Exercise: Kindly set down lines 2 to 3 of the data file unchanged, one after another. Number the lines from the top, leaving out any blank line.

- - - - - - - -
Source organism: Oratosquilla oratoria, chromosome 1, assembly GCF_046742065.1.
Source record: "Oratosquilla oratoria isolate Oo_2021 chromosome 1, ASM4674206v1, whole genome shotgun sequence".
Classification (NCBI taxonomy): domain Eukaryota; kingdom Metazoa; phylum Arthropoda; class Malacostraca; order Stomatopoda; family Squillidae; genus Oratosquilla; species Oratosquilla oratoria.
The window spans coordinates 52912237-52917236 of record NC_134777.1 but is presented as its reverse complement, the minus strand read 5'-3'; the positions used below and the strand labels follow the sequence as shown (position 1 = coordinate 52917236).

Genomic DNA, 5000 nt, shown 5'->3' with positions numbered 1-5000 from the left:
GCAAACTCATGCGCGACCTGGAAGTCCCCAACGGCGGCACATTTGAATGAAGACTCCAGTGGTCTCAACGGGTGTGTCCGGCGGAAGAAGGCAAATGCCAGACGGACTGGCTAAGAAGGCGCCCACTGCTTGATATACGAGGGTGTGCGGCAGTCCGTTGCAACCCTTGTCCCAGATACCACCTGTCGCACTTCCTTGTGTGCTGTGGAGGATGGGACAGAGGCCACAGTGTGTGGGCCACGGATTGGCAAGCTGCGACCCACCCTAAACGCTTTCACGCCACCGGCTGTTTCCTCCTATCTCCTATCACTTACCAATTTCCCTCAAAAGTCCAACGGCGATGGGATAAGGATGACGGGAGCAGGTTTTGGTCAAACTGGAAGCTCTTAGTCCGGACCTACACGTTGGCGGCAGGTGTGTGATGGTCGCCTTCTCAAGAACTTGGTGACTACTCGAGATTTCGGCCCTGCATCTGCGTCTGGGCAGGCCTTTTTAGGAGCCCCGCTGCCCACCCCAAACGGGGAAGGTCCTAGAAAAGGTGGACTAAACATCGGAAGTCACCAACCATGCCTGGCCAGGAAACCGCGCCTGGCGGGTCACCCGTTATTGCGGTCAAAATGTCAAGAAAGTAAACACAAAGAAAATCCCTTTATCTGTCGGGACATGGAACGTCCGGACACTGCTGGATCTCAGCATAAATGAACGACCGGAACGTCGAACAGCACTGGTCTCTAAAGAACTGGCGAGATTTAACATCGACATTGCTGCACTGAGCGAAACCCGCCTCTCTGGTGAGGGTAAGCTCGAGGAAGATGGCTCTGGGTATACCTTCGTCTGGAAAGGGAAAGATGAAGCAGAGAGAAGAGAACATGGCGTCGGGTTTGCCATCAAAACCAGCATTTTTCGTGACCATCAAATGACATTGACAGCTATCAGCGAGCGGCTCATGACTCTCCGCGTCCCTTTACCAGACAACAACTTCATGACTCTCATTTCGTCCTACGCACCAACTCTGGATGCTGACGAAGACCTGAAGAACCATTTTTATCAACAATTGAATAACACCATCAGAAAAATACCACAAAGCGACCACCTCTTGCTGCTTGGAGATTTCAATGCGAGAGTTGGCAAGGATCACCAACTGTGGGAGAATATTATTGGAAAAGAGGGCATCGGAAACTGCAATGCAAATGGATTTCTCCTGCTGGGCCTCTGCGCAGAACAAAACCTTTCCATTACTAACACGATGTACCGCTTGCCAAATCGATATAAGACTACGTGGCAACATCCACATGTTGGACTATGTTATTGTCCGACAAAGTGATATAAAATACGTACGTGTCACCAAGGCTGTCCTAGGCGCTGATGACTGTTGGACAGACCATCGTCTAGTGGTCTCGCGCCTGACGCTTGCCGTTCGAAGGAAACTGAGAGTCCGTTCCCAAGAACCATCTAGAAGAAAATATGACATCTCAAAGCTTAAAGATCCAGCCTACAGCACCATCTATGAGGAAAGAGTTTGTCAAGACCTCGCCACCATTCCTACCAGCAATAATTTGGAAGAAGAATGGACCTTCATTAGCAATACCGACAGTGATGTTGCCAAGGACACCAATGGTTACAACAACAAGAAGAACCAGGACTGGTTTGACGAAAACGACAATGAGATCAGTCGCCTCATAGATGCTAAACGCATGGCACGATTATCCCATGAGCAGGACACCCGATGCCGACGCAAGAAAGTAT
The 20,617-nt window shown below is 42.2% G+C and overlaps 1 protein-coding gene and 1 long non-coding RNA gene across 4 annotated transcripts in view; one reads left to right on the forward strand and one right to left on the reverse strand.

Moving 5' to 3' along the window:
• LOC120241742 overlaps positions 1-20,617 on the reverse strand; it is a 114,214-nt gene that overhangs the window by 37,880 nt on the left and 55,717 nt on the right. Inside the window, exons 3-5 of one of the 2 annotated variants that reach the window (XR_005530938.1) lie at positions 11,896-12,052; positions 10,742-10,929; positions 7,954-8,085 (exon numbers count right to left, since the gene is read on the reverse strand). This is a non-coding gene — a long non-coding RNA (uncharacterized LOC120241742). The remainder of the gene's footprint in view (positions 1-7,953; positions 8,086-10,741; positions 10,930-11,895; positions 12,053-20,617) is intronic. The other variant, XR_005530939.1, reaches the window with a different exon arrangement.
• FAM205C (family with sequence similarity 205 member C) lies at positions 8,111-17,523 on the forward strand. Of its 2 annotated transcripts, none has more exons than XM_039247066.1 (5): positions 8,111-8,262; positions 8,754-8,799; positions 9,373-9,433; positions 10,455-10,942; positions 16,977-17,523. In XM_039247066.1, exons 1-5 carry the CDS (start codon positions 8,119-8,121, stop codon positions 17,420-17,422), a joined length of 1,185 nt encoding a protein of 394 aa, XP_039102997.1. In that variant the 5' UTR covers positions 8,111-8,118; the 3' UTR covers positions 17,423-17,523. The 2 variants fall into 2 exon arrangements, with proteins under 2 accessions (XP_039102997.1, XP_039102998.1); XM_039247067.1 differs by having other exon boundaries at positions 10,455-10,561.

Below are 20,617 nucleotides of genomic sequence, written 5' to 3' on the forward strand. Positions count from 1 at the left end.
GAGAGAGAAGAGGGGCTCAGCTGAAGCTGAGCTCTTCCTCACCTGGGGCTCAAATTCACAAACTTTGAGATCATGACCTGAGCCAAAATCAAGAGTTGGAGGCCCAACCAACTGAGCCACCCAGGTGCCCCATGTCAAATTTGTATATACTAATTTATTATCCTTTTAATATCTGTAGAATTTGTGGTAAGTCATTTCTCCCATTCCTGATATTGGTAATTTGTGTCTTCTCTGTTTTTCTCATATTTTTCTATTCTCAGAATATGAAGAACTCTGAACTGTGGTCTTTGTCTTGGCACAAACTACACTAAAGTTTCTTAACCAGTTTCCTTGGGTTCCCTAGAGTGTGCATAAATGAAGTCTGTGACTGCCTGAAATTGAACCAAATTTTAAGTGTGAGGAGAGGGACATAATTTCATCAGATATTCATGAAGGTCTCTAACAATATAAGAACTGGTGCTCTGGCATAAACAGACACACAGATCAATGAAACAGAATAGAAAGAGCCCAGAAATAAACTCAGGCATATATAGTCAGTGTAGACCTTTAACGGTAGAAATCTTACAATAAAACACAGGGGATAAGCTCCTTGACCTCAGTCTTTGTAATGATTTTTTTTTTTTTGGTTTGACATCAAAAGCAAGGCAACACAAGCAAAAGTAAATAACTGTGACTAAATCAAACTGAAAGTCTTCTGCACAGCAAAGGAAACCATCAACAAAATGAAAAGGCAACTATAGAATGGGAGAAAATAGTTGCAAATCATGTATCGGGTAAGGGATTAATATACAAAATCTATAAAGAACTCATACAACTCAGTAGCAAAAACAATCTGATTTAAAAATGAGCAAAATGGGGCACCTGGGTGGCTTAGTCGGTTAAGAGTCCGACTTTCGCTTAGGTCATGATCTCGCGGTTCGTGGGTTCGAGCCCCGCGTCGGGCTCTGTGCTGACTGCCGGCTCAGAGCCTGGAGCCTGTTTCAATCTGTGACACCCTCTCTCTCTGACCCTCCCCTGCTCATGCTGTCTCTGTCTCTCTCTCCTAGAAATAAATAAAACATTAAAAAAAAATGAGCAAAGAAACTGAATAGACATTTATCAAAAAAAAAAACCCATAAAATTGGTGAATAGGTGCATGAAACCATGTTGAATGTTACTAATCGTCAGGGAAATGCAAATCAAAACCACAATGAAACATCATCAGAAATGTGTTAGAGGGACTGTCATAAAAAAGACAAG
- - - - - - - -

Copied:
Source record: "Oratosquilla oratoria isolate Oo_2021 chromosome 1, ASM4674206v1, whole genome shotgun sequence".
Classification (NCBI taxonomy): domain Eukaryota; kingdom Metazoa; phylum Arthropoda; class Malacostraca; order Stomatopoda; family Squillidae; genus Oratosquilla; species Oratosquilla oratoria.